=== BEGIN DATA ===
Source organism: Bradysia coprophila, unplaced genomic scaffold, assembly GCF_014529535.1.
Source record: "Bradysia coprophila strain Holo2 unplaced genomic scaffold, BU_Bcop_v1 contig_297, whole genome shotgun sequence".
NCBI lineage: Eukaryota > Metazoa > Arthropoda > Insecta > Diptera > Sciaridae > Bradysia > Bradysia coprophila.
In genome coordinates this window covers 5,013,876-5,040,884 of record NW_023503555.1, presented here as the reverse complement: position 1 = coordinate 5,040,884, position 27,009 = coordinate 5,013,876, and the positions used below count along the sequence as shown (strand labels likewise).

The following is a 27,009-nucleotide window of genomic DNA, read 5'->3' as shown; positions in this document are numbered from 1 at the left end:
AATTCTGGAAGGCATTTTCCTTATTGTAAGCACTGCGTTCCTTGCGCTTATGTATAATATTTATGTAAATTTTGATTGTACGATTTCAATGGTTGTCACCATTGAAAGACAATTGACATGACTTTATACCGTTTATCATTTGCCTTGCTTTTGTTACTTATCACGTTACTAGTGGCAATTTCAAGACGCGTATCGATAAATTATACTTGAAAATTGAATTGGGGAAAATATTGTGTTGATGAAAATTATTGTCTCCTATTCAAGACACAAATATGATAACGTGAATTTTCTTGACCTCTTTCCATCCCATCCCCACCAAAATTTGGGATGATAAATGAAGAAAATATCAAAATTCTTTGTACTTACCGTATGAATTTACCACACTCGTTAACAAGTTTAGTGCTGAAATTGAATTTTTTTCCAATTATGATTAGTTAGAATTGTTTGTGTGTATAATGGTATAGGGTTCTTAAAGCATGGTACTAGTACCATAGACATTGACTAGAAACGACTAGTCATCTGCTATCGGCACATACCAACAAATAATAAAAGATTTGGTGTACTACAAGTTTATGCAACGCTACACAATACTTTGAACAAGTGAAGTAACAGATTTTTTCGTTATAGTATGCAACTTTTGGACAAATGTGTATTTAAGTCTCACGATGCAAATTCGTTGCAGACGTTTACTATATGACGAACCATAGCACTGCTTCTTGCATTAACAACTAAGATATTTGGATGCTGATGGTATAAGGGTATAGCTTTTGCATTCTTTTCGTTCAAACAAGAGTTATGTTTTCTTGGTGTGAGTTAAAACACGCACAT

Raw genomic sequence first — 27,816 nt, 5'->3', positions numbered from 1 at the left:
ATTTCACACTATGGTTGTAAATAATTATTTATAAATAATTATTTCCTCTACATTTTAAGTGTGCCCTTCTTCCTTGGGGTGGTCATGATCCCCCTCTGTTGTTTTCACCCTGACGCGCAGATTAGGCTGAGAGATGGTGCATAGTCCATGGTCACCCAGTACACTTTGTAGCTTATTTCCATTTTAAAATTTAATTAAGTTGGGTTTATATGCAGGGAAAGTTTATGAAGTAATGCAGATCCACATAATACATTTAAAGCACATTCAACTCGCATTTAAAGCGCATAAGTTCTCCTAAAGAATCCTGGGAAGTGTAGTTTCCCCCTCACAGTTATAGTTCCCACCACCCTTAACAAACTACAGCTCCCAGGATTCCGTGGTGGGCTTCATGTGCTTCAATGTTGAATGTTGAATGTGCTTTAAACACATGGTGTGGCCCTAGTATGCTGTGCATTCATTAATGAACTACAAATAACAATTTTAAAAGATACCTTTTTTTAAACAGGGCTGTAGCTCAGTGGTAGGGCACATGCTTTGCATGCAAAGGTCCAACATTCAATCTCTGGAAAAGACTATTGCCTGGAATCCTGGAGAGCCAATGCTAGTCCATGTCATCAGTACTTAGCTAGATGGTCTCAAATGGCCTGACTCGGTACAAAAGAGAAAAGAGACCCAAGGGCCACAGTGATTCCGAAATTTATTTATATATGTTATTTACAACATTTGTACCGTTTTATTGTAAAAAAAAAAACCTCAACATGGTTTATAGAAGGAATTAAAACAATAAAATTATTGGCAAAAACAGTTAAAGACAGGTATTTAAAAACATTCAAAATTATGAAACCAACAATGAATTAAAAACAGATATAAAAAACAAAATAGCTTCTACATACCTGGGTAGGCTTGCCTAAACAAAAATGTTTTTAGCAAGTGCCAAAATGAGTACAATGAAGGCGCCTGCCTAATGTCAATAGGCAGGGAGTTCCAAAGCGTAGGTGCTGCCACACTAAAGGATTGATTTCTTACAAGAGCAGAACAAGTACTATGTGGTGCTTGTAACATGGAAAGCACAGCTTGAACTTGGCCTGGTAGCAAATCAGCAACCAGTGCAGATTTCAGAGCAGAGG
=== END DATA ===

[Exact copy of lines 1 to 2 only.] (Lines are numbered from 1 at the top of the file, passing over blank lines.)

Source organism: Bradysia coprophila, unplaced genomic scaffold, assembly GCF_014529535.1.
Source record: "Bradysia coprophila strain Holo2 unplaced genomic scaffold, BU_Bcop_v1 contig_297, whole genome shotgun sequence".